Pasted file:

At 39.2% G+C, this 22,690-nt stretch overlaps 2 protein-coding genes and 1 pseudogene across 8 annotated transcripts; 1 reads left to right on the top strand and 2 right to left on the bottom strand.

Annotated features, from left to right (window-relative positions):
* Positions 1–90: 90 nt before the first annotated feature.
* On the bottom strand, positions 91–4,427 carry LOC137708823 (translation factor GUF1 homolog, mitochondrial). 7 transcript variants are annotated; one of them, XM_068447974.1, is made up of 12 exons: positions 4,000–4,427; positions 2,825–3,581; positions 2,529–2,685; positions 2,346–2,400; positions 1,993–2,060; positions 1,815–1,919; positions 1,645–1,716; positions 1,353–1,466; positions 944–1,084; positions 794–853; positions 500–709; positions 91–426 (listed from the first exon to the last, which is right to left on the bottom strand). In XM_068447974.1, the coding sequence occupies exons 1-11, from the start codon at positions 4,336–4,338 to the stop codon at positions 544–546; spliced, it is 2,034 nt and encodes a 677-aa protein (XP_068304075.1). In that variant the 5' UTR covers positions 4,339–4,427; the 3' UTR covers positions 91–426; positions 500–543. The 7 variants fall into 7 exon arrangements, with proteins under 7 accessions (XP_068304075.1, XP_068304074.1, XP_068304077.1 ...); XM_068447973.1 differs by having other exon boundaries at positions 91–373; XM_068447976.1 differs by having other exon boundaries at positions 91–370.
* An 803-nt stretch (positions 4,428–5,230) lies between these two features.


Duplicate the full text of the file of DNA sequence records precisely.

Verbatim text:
At 39.2% G+C, this 22,690-nt stretch overlaps 2 protein-coding genes and 1 pseudogene across 8 annotated transcripts; 1 reads left to right on the top strand and 2 right to left on the bottom strand.

Annotated features, from left to right (window-relative positions):
* Positions 1–90: 90 nt before the first annotated feature.
* On the bottom strand, positions 91–4,427 carry LOC137708823 (translation factor GUF1 homolog, mitochondrial). 7 transcript variants are annotated; one of them, XM_068447974.1, is made up of 12 exons: positions 4,000–4,427; positions 2,825–3,581; positions 2,529–2,685; positions 2,346–2,400; positions 1,993–2,060; positions 1,815–1,919; positions 1,645–1,716; positions 1,353–1,466; positions 944–1,084; positions 794–853; positions 500–709; positions 91–426 (listed from the first exon to the last, which is right to left on the bottom strand). In XM_068447974.1, the coding sequence occupies exons 1-11, from the start codon at positions 4,336–4,338 to the stop codon at positions 544–546; spliced, it is 2,034 nt and encodes a 677-aa protein (XP_068304075.1). In that variant the 5' UTR covers positions 4,339–4,427; the 3' UTR covers positions 91–426; positions 500–543. The 7 variants fall into 7 exon arrangements, with proteins under 7 accessions (XP_068304075.1, XP_068304074.1, XP_068304077.1 ...); XM_068447973.1 differs by having other exon boundaries at positions 91–373; XM_068447976.1 differs by having other exon boundaries at positions 91–370.
* An 803-nt stretch (positions 4,428–5,230) lies between these two features.